In the same year in which Milton wrote his works on divorce, he also produced his remarkable Tractate on Education, in which are embodied all the best ideas of the next two centuries on the subject; and that Speech for the Liberty of Unlicensed Printing, which in the splendour of its diction and the irresistible force of its reasoning, continues to be without a parallel in the literature of the world.
He was the first to assert the unlimited right of discussion, and has left nothing to be said on this question by succeeding ages. Next to the Almighty, she needs no policies, no stratagems, no licensings, to make her victorious. Let her and Falsehood Edition: They only preferred the Genevan gown to the cassock. They would permit the publication of no book which their illiterate or illiberal licensers could not understand, or which contained sentiments above the vulgar superstition.
But under the Protectorate, when this Speech was read by Cromwell, whose genuine greatness triumphed over enslaving precedents, its lofty eloquence and faultless argument induced him to establish by law that perfect freedom of the intellect without which all other liberty is a mockery.
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For a while Milton returned to those more elegant pursuits to which he was led by the genial power of nature, and in brought out a collection of his early poems. The execution of Charles inhowever, caused the direction of his attention once more to public affairs, and a few weeks after that event he published The Tenure of Kings and Magistrates, wherein he maintained that it is lawful and had been held so through all ages for any who have the power to call to account a tyrant, and after due conviction to depose and put him to death.
Sir Edgerton Brydges remarks of this proposition, that it is so objectionable as in these days to require no refutation; but in the United States, where the divine right of any man to oppress his fellows is not held, we think differently; and our admiration of Milton suffers no abatement, but rather is greater, for this and other works of like spirit which have been the prime causes of the unjust estimation in which he continues to be held in his own country.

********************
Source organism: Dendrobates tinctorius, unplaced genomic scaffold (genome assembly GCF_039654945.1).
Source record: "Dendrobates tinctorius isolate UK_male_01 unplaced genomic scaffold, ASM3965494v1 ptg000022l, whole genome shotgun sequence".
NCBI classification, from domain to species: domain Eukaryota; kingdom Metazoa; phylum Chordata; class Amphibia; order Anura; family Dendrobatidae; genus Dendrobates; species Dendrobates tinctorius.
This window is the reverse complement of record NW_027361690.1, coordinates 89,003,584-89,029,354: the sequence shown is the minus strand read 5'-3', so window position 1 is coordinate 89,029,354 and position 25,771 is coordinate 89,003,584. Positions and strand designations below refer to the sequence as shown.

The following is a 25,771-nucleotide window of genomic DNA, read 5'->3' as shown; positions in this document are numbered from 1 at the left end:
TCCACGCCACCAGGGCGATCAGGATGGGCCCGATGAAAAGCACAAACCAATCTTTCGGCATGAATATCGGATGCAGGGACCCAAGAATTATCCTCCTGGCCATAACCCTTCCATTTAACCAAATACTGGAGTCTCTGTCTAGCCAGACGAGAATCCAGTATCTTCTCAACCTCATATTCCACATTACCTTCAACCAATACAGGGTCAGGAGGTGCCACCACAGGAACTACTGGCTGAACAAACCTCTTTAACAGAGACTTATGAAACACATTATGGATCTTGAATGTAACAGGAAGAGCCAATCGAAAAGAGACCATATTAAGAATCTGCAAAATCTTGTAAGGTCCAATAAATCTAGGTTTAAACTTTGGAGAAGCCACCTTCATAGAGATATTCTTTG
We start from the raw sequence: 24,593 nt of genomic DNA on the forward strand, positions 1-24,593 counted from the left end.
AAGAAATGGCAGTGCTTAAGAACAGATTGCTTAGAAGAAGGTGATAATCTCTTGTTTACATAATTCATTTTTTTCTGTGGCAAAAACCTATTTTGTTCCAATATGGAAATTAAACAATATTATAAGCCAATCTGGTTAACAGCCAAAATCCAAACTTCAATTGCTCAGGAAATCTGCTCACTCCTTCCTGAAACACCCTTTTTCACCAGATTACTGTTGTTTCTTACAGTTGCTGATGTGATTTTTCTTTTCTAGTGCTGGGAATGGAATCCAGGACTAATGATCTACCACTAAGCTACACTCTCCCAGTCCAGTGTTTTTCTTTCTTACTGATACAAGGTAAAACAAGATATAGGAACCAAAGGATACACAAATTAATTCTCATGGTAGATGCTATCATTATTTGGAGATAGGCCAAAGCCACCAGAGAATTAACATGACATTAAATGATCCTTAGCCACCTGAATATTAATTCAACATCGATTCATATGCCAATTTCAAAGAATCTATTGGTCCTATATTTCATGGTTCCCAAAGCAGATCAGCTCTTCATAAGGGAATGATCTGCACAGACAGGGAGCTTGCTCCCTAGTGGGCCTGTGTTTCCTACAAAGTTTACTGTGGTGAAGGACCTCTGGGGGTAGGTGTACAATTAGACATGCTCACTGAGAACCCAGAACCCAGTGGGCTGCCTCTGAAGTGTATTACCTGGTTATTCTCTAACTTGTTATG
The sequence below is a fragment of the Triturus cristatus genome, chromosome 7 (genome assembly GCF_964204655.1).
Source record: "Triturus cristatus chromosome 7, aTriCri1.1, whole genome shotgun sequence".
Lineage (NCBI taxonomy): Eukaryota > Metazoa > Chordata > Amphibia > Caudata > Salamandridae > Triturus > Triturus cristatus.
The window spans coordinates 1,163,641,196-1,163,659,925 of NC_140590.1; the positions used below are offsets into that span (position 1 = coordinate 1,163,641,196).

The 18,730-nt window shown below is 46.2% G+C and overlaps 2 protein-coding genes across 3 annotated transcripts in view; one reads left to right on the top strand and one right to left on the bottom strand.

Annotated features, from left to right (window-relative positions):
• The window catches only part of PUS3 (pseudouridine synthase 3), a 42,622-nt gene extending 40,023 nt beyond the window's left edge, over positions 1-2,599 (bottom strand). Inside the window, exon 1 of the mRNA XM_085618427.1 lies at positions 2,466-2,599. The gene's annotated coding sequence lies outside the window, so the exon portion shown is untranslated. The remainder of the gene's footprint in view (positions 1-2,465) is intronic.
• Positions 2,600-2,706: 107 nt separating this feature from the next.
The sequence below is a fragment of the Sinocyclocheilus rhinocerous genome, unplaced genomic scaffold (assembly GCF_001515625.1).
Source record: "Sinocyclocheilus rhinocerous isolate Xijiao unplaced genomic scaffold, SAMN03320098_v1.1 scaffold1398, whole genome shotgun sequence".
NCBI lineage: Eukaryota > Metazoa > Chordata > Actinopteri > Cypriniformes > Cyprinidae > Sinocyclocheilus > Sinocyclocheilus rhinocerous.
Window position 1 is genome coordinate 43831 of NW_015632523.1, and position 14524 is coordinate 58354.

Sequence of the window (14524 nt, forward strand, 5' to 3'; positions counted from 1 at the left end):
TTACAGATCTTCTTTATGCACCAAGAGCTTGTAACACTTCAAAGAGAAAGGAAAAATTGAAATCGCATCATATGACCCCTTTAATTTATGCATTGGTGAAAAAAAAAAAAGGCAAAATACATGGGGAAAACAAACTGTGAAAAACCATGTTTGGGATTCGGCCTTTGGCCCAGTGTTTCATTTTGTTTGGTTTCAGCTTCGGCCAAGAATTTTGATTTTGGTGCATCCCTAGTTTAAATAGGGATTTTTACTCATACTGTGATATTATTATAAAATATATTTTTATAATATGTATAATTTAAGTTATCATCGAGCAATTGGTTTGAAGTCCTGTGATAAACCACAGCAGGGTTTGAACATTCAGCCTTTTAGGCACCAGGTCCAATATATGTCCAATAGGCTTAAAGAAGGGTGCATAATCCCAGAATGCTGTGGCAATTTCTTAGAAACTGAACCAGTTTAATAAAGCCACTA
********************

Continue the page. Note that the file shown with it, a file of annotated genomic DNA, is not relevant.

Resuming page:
Gauden, bishop of Exeter. In this he is represented in the constant exercise of prayer to God for the justice and mercy which were denied him by men. It was calculated to produce a strong reaction in the public mind in his favour, and the sale of fifty thousand copies in a few weeks showed the necessity of counteracting its influence.
Milton had scarcely finished this unanswerable work when he was called upon to do battle for the republican party on a wider field. Thus far his audience had been the English nation; he was now to address the family of civilized mankind. The son of the late king having found a refuge in the states of Holland, prevailed upon Claudius Salmasius, in the general estimation the first scholar of the age, to undertake the vindication of prelacy and monarchy in his Defensio Regia pro Carolo Primo ad Carolum Secundum, which was published near the close of the year Although this book disappointed the learned by its want of method and occasional feebleness, the arsenal whence Burke drew the artillery of his most powerful declamation cannot be so contemptible a performance as it has been the custom to represent it.
Certainly, addressed as it was to the fraternity of kings, and with the weight it derived from the name of Salmasius, it was likely to produce an effect, and the Council of State saw at once that it must be answered.
Milton was present at their sitting when they resolved that he should meet the champion of the Pretender. His sight was already greatly impaired, and he was warned by his physicians that total blindness would inevitably result from such labours; but he would listen to no voice opposed to that of the heavenly monitor within his breast.
Notwithstanding his blindness, Milton continued to discharge the duties of his office; and two years after his loss of sight he contracted a second marriage with Catherine, a daughter of Captain Woodcock, to whom he was bound by the fondest affection.